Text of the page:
Malaysiakini Letter

Dubious criteria in UEC recognition

Kua Kia Soong
Published:

LETTER | There seems to be no end to the political farce over the recognition of the UEC. In his parliamentary reply yesterday, Education Minister Maszlee Malik said that the task force on the UEC recognition had consulted 17 individuals, 27 NGOs, five political parties, 12 government agencies as well as 14 public and private higher education institutions to get their views on the UEC recognition as a prerequisite to enter public universities.

In the same breath, he stressed that “recognising the UEC is not that easy […] because it has to comply with the federal constitution, the Education Act and policy, the national education philosophy, the National Language Act and the social contract.” He added that recognising the UEC was a sensitive issue because it concerns the history of the nation.

Does the second part of his parliamentary reply reveal the real reason for the non-recognition of the UEC all these 45 years? Let’s remember that before GE14 both BN and Pakatan Harapan had promised to recognise the UEC without any mention of “sensitivity” being an obstacle. 

Be that as it may, we have since been told by the prime minister that such promises were made because Harapan did not expect to win and the DAP elder has also said that Harapan shouldn’t have “promised the impossible”! So does the DAP elder also consider the UEC recognition an “impossible promise”?

Leaving aside the political shenanigans, what concerns Malaysian taxpayers who have been told to tighten our belts because of the towering national debt is the fact that we have had to waste time and money on a farcical task force whose remit is questionable.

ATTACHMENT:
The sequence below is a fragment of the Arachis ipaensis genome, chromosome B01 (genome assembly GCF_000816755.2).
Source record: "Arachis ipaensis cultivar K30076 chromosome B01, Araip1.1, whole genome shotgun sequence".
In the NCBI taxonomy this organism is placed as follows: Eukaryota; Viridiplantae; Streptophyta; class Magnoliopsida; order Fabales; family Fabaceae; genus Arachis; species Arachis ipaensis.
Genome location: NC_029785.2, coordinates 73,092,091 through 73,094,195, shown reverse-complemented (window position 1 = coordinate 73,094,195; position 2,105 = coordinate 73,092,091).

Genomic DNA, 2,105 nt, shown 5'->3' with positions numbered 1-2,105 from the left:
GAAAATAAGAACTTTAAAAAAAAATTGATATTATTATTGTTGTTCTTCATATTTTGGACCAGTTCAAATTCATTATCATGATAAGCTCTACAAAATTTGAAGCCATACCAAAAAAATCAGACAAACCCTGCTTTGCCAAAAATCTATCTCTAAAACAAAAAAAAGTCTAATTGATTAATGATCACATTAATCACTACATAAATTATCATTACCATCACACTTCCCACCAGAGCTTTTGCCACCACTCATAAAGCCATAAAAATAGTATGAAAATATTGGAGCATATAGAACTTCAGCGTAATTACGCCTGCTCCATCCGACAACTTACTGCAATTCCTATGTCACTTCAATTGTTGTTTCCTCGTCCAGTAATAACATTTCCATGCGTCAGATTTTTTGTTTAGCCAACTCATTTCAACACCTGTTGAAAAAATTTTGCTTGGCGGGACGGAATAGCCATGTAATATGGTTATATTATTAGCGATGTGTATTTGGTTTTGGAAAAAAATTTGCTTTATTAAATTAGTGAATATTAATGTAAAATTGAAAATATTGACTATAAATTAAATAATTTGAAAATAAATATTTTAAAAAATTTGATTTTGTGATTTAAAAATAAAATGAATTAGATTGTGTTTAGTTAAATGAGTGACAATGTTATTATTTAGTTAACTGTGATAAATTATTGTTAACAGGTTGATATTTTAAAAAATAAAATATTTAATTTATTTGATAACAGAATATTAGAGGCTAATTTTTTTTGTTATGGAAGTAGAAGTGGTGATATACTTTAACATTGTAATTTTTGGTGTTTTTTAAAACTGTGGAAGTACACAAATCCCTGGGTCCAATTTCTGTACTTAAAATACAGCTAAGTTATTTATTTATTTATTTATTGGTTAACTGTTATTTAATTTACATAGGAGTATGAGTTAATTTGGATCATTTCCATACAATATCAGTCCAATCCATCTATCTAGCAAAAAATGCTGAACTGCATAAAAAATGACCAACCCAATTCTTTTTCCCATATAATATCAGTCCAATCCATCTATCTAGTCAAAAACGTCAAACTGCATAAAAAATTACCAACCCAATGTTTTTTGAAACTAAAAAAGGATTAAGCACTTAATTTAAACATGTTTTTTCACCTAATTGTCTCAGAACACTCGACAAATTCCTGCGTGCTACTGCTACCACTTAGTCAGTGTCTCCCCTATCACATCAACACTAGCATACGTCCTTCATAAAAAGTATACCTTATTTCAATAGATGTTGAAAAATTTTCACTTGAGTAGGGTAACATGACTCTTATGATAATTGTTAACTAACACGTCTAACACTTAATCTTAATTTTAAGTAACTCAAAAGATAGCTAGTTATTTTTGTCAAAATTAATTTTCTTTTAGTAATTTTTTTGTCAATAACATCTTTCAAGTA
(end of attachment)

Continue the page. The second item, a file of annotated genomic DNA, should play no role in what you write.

We can imagine the usefulness of gathering the facts about the credibility of the UEC graduates in private higher education institutions and the accreditation process from the MQA. But why waste time and money on individuals, NGOs, political parties, government agencies and public educational institutions which have no contact with UEC graduates? What have individuals, NGO and political party lobbies got to do with the academic accreditation of the UEC?

Will it be a numbers game when the task force report is finished and handed to the cabinet or does the task force itself have a recommendation of its own? For example, if there are more NGOs asking for the non-recognition of the UEC, what does it mean for the recommendation of the task force? 

The same goes for political parties – supposing Bersatu, Umno and PAS are for non-recognition of the UEC against DAP and MCA for recognition, what then? If it’s not a numbers game, how will this question of UEC recognition be decided? Obviously, the three members of the task force will have to have minds of their own.

And assuming the task force recommends the recognition of the UEC, can their recommendation be overturned by the cabinet? Will the cabinet vote on this so-called “sensitive issue”? The nation shakes its forlorn head at this dithering government …

The Harapan government should stop using dubious criteria and politicising a proven quality Unified Examination Certificate which is valued by top universities such as NUS. The recognition of the UEC is for the benefit of those students and their parents who cannot afford to go overseas and could go to local public educational institutions or the civil and armed services. 

More importantly, this will help to promote greater integration among Malaysians as has been the intended aim of the government. In other words, by not recognising the UEC, the Harapan government is depriving a sector of the Malaysian population of their human right to education and access to state institutions that have been paid for by all Malaysian taxpayers.


The writer is Suaram adviser.

The views expressed here are those of the author/contributor and do not necessarily represent the views of Malaysiakini.

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